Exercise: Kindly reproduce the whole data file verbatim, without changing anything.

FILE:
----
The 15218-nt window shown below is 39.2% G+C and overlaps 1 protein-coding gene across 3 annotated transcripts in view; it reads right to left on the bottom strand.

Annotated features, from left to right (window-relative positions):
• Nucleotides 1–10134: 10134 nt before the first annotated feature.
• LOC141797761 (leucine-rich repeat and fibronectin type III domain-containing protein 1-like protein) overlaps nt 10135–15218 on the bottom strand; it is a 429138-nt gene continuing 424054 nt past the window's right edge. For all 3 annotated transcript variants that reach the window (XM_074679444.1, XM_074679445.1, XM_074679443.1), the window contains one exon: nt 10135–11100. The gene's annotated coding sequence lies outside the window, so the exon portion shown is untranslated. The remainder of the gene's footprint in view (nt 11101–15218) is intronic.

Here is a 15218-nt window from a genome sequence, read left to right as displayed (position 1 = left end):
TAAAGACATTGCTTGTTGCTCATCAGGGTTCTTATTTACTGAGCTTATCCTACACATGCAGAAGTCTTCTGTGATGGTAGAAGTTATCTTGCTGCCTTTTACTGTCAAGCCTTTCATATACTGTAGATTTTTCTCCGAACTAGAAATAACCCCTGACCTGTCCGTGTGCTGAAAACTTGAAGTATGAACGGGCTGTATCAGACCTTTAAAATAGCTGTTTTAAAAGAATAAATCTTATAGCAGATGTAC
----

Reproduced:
The 15218-nt window shown below is 39.2% G+C and overlaps 1 protein-coding gene across 3 annotated transcripts in view; it reads right to left on the bottom strand.

Annotated features, from left to right (window-relative positions):
• Nucleotides 1–10134: 10134 nt before the first annotated feature.
• LOC141797761 (leucine-rich repeat and fibronectin type III domain-containing protein 1-like protein) overlaps nt 10135–15218 on the bottom strand; it is a 429138-nt gene continuing 424054 nt past the window's right edge. For all 3 annotated transcript variants that reach the window (XM_074679444.1, XM_074679445.1, XM_074679443.1), the window contains one exon: nt 10135–11100. The gene's annotated coding sequence lies outside the window, so the exon portion shown is untranslated. The remainder of the gene's footprint in view (nt 11101–15218) is intronic.

Here is a 15218-nt window from a genome sequence, read left to right as displayed (position 1 = left end):
TAAAGACATTGCTTGTTGCTCATCAGGGTTCTTATTTACTGAGCTTATCCTACACATGCAGAAGTCTTCTGTGATGGTAGAAGTTATCTTGCTGCCTTTTACTGTCAAGCCTTTCATATACTGTAGATTTTTCTCCGAACTAGAAATAACCCCTGACCTGTCCGTGTGCTGAAAACTTGAAGTATGAACGGGCTGTATCAGACCTTTAAAATAGCTGTTTTAAAAGAATAAATCTTATAGCAGATGTAC